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Friday, 2 December 2011

Founding an Enterprise, Setting the Pace, & Taking a Leasing Lead

Bana Yarralji Cultural Enterprise is still only an idea coalescing and forming.  Bana Yarralji Cultural Enterprise is still only an idea, starting to take form, yet still to form into an actual entity with a legal identity, legal existence, and more!!

On one Saturday morning not too long ago, meeting on the middle floor of a three story tubular tower in Craiglie ( ie the offices of the Jabalbina Yalanji Aboriginal Land Trust ) the Bana Yarralji cultural entrepreneurs  (who have been working hard for more than two years to obtain formal tenure to their proposed enterprise base) . . these cultural entrepreneurs were asked an amazing and surprising question: they were asked 'who' exactly will be leasing the land?



Marilyn and Peter Wallace have long known they need formal tenure (ie a commercial lease) to thier Bana Yarralji base to obtain the necessary security (in law) to be able to truly trade as an enterprise.

After over two years of having their requests for formal tenure continously delayed and postponed by other priorities .. they were almost stunned into silent surprise when they were asked what kinds of leases they might want, and who would be the leasees!! 

It was most fortunate that, on this occasion, they had a commercial lawyer with them, representing them.  The commercial lawyer (Micheal Neal) was ready and able to immediately start discussing possible lease terms and conditions for portions of Lot 7, 873 Shiptons Flat Road, Rossville (core Nyungkalwarra country)



The Aboriginal Land Trust (Jabalbina Yalanji Aboriginal Corporation) had spent time the previous day with Cape York Land Council lawyers and a barrister working through all the legal technicalities and difficulties associated with an Aboriginal Land Trusts actually granting leases to communally held lands within which a native title might exist, for which there is a clause within the relevant law preventing the valid granting of exclusive leases

The Aboriginal Land Trust (Jabalbina Yalanji Aboriginal Corporation) had long been aware that there were legal and technical difficulties with granting to Bana Yarralji cultural entrepreneurs the kinds of leases they were after. Increasingly, over the last year or more, Bana Yarralji entrepreneurs themselves had been so often rejected that they were starting to become  suspicious of 'their' land trust's motives, where the Land Trust was effectively preventing these entrepreneurs from truly launching as a genuine enterprise  

Tensions had been building through all the rejections, refusals and delays (under circumstances where the Aboriginal Land Trust may have felt unable to grant leases, and the cultural entreprenuers may have misinterpreted this inability as being an apparent unwillingness to grant leases).  Relationships between the land trust and Bana Yarralji entrepreneurs had been rapidly deteriorating for some time (and particularly since a Nyungkalwarra forum in May 2011).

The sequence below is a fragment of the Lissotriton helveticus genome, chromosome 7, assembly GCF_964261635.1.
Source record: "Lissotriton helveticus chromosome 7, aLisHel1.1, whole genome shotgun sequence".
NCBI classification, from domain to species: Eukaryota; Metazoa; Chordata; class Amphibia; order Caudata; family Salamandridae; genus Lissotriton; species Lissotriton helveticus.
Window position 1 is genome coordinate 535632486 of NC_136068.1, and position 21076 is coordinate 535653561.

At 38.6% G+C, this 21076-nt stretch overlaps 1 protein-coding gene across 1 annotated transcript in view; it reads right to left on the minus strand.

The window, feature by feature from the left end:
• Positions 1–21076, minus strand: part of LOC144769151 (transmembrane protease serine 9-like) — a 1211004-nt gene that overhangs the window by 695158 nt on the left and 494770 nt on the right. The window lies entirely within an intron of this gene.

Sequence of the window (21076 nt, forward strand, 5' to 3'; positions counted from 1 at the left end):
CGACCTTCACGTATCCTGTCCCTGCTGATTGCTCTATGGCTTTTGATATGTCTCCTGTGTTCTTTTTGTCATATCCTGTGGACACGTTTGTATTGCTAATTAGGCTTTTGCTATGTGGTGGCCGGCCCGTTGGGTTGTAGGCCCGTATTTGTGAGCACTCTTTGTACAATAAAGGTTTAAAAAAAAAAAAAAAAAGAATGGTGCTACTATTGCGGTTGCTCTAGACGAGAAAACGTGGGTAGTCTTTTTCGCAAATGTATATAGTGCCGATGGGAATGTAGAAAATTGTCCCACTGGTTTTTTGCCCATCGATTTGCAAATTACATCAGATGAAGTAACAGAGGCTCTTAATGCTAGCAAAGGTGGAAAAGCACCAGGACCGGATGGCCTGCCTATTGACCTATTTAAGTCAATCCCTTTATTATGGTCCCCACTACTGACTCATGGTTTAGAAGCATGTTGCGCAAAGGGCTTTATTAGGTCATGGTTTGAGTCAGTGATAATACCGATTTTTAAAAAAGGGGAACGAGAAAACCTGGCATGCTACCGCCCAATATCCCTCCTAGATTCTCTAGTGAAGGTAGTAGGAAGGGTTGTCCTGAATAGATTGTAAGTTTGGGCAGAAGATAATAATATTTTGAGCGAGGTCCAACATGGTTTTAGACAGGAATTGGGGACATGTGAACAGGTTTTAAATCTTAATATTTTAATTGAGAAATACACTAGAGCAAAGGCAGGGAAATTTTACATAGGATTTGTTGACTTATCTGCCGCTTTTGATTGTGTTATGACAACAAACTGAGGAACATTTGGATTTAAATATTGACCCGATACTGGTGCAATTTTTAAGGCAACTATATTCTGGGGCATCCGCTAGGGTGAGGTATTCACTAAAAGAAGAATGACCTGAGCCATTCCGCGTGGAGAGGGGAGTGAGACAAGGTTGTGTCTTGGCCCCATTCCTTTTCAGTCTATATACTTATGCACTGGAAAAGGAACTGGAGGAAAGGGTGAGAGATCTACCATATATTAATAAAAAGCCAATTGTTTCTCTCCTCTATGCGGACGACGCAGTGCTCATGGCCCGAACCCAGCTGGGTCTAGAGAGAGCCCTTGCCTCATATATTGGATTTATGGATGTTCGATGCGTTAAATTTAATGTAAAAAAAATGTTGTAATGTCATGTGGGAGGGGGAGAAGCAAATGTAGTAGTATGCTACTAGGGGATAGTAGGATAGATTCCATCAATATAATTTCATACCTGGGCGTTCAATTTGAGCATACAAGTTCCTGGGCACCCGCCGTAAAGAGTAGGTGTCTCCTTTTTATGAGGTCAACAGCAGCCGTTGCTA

On that Saturday morning, 19 November 2011, following legal advices obtained by both parties and tensions building; suddenly everything changed!   The two, Jabalbina Yalanji directors and Bana Yarralji entrepreneurs, with the full encouragement of their respective legal advisers;

i.   decided to join forces; agree in principle to the granting of a 30 year commercial lease for Bana Yarralji enterprise and a 99 year homestead lease for the entrepreneurs to build a new home.  

ii.   passed resolutions agreeing  join forces and see if, together, they might jointly progress the needed leases and pave the way for all the other Aboriginal peoples who are lining up at Jabalbina Yalanji Aboriginal Corporations doors for leases -

iii.   proposing a 'Heads of Agreement' within which Bana Yarralji leases would be progressed, effectively piloting the way .. jointly identifying and jointly seeking to overcome any and all legal and technical hurtles encountered along the way  !!



One of the first hurtles, it seems, is the need for the land in question to be subdivided.  No subdivision, no lease, it seems.   And what's involved in a subdivision .. hmmm  .. back to the
Cook Shire Council it seems .. with specialist surveys by a cadastral surveyor and more ..



.. Jabalbina Yalanji director described all these things as 'speed bumps' to drive over .. and the meeting ended with  Bana Yarralji entrepreneurs feeling some urgency in giving their enterprise a legal existence in time to take up leases.

Marilyn slowly circled the Jabalbina board room table ... giving each and every one of the 5 directors long grateful hugs  .. hoping that  she and Peter Wallace and others are now looking like they may be heading down the road (speed bumps and all) to becoming one of the first in Queensland to obtain both formal 30 year commercial and 99 year homestead leases!!